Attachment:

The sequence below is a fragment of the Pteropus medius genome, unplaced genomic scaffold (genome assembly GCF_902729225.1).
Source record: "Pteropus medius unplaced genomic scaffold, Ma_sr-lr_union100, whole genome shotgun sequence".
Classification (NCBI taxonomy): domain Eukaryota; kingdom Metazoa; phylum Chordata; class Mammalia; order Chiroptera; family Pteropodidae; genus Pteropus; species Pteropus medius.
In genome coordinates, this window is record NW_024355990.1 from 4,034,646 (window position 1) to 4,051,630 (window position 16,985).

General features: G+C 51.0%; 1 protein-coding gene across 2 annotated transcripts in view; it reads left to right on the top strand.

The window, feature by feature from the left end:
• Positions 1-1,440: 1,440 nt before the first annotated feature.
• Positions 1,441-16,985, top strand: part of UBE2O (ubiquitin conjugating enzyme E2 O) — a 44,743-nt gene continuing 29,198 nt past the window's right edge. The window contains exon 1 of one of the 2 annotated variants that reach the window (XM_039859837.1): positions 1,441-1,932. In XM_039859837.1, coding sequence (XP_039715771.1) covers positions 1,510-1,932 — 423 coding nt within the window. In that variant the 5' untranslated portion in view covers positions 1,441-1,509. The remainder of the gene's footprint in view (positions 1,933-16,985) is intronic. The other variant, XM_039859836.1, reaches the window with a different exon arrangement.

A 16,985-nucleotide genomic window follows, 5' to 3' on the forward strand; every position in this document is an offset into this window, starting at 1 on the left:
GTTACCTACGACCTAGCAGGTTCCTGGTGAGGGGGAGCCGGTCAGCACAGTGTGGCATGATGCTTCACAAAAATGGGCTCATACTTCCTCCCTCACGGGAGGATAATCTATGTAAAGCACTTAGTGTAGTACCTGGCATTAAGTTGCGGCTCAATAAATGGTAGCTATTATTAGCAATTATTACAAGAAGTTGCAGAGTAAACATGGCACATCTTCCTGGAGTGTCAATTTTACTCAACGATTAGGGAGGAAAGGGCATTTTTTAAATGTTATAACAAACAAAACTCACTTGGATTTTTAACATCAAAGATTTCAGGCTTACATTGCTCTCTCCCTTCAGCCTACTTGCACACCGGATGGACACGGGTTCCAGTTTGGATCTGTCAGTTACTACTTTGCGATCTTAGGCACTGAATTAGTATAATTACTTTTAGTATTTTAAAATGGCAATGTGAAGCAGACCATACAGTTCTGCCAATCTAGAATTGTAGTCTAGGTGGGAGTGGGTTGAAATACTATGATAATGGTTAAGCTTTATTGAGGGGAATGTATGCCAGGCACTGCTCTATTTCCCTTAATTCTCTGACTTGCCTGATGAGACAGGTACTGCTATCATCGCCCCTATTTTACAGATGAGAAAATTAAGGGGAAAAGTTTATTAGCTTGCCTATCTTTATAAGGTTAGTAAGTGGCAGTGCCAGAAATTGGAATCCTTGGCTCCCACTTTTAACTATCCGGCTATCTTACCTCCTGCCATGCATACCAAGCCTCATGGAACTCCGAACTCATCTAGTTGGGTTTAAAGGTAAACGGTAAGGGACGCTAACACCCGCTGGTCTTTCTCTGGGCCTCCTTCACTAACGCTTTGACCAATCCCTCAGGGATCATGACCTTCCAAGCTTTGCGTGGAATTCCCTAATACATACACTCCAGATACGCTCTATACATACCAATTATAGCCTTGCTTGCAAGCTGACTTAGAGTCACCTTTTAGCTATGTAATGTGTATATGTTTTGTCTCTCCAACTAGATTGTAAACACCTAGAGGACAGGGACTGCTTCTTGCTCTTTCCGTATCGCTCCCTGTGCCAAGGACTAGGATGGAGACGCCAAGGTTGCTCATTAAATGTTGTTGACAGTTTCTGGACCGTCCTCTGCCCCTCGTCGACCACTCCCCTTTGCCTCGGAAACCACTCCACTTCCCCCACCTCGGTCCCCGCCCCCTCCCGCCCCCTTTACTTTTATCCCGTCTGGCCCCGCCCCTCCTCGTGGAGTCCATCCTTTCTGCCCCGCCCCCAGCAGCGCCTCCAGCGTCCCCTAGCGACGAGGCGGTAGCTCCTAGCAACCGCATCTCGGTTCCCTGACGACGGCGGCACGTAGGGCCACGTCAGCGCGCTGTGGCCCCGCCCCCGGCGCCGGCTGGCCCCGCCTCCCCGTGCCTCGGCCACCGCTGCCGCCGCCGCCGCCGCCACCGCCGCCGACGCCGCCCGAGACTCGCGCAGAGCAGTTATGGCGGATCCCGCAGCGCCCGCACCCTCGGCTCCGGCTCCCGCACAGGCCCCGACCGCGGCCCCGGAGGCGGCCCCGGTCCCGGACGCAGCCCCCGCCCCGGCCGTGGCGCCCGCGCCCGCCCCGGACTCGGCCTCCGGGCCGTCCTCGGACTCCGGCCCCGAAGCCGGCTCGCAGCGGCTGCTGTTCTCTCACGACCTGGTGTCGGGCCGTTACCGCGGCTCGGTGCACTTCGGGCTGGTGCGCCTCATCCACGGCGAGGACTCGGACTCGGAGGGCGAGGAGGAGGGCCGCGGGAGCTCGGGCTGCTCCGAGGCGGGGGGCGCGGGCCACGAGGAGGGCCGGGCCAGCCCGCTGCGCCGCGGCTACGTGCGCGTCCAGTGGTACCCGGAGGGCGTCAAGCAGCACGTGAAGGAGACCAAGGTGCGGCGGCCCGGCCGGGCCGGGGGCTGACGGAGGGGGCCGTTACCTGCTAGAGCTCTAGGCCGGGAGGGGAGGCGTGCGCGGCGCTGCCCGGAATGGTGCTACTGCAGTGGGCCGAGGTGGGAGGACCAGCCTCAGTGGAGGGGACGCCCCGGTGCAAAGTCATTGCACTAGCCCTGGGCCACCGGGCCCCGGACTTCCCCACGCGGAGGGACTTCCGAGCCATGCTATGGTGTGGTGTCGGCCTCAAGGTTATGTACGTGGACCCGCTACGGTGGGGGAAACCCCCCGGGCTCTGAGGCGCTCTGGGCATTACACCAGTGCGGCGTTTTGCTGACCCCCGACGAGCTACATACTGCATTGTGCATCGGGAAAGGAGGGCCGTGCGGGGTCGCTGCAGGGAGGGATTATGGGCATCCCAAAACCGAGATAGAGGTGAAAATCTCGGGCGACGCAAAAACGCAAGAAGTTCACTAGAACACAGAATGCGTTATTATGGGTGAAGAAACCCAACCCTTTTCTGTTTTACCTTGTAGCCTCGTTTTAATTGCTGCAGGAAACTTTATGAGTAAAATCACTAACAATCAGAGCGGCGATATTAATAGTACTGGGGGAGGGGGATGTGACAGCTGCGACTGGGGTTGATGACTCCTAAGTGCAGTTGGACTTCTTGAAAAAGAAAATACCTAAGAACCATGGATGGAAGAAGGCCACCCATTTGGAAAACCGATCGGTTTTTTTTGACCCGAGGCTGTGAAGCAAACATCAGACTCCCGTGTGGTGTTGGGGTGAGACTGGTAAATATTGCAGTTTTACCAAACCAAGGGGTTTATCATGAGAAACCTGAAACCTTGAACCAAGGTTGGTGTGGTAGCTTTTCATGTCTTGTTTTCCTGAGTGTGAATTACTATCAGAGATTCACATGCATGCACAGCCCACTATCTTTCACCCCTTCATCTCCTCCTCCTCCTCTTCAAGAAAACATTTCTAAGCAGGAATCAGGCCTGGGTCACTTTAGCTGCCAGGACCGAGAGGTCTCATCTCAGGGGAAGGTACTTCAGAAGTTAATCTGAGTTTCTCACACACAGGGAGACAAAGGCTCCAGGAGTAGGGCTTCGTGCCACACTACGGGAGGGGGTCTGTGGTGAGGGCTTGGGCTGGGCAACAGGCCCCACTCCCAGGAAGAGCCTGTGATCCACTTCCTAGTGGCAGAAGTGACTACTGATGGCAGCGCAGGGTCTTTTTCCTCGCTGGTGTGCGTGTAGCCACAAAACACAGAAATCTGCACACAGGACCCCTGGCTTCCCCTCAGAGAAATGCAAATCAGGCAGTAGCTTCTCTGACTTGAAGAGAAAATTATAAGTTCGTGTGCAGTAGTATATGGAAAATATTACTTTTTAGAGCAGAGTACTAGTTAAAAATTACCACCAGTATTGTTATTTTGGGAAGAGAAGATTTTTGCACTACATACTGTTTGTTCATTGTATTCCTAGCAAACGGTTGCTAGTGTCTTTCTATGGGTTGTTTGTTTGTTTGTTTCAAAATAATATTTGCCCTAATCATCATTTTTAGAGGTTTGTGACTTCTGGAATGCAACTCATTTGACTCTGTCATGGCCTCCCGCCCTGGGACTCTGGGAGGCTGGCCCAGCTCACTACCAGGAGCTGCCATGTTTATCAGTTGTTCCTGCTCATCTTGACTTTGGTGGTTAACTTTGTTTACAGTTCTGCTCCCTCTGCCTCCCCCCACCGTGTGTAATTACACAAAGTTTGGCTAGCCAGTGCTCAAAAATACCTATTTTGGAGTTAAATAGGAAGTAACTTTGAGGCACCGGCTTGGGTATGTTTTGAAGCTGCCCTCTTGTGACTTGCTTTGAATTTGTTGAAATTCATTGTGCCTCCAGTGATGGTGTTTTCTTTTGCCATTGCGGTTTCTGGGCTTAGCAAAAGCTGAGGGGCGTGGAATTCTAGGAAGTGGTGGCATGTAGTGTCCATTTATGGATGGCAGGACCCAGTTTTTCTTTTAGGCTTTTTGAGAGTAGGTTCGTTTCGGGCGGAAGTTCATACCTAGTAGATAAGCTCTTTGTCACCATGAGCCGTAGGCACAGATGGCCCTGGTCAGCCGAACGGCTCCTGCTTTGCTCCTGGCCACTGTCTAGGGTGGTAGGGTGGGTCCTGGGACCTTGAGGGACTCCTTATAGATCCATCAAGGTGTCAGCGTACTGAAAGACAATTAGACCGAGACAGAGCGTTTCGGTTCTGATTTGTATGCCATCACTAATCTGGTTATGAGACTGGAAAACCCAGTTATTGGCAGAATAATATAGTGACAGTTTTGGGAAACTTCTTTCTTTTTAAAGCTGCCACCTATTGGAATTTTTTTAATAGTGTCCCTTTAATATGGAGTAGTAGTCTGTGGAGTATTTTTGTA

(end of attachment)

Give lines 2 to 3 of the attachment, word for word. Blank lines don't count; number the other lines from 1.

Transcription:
Source record: "Pteropus medius unplaced genomic scaffold, Ma_sr-lr_union100, whole genome shotgun sequence".
Classification (NCBI taxonomy): domain Eukaryota; kingdom Metazoa; phylum Chordata; class Mammalia; order Chiroptera; family Pteropodidae; genus Pteropus; species Pteropus medius.